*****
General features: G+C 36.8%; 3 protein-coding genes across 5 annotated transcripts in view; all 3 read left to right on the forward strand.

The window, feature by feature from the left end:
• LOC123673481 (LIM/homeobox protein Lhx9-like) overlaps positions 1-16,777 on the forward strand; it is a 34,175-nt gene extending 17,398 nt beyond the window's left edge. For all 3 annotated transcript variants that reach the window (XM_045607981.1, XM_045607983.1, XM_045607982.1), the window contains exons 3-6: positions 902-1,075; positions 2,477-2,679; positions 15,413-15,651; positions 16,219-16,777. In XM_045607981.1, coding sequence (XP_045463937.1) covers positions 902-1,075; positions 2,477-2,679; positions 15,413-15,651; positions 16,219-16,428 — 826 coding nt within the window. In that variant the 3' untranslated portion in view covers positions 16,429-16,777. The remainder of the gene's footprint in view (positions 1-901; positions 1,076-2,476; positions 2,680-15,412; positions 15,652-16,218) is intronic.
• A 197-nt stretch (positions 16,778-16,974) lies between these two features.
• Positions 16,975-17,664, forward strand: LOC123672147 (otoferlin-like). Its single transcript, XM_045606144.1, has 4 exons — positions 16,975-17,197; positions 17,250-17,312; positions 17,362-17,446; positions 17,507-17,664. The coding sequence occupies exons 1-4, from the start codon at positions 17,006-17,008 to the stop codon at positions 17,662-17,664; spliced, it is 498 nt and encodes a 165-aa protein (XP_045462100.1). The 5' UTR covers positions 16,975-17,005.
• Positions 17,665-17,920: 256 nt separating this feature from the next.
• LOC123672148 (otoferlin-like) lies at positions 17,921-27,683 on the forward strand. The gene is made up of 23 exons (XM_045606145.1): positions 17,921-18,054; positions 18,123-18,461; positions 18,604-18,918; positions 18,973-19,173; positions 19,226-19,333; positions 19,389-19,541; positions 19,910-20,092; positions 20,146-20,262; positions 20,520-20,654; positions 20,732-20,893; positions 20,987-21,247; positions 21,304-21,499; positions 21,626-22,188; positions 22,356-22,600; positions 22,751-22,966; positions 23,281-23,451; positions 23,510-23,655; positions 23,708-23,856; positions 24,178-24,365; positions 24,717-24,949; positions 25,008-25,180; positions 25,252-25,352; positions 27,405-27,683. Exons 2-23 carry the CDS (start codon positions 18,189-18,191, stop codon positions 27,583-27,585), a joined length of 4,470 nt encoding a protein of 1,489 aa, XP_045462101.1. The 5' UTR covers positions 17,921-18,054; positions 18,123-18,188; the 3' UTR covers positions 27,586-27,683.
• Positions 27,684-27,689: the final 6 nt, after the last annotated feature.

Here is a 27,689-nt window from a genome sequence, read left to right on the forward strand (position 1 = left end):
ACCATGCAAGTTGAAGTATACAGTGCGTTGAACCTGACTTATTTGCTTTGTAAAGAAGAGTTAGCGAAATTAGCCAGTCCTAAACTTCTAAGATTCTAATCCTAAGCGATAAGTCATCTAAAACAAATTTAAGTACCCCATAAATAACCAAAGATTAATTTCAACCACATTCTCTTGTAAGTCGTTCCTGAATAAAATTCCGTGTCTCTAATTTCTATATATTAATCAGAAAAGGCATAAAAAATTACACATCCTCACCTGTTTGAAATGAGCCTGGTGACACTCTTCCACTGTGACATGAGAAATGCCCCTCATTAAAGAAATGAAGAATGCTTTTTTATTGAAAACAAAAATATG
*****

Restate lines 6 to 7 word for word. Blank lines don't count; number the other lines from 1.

• Positions 17,665-17,920: 256 nt separating this feature from the next.
• LOC123672148 (otoferlin-like) lies at positions 17,921-27,683 on the forward strand. The gene is made up of 23 exons (XM_045606145.1): positions 17,921-18,054; positions 18,123-18,461; positions 18,604-18,918; positions 18,973-19,173; positions 19,226-19,333; positions 19,389-19,541; positions 19,910-20,092; positions 20,146-20,262; positions 20,520-20,654; positions 20,732-20,893; positions 20,987-21,247; positions 21,304-21,499; positions 21,626-22,188; positions 22,356-22,600; positions 22,751-22,966; positions 23,281-23,451; positions 23,510-23,655; positions 23,708-23,856; positions 24,178-24,365; positions 24,717-24,949; positions 25,008-25,180; positions 25,252-25,352; positions 27,405-27,683. Exons 2-23 carry the CDS (start codon positions 18,189-18,191, stop codon positions 27,583-27,585), a joined length of 4,470 nt encoding a protein of 1,489 aa, XP_045462101.1. The 5' UTR covers positions 17,921-18,054; positions 18,123-18,188; the 3' UTR covers positions 27,586-27,683.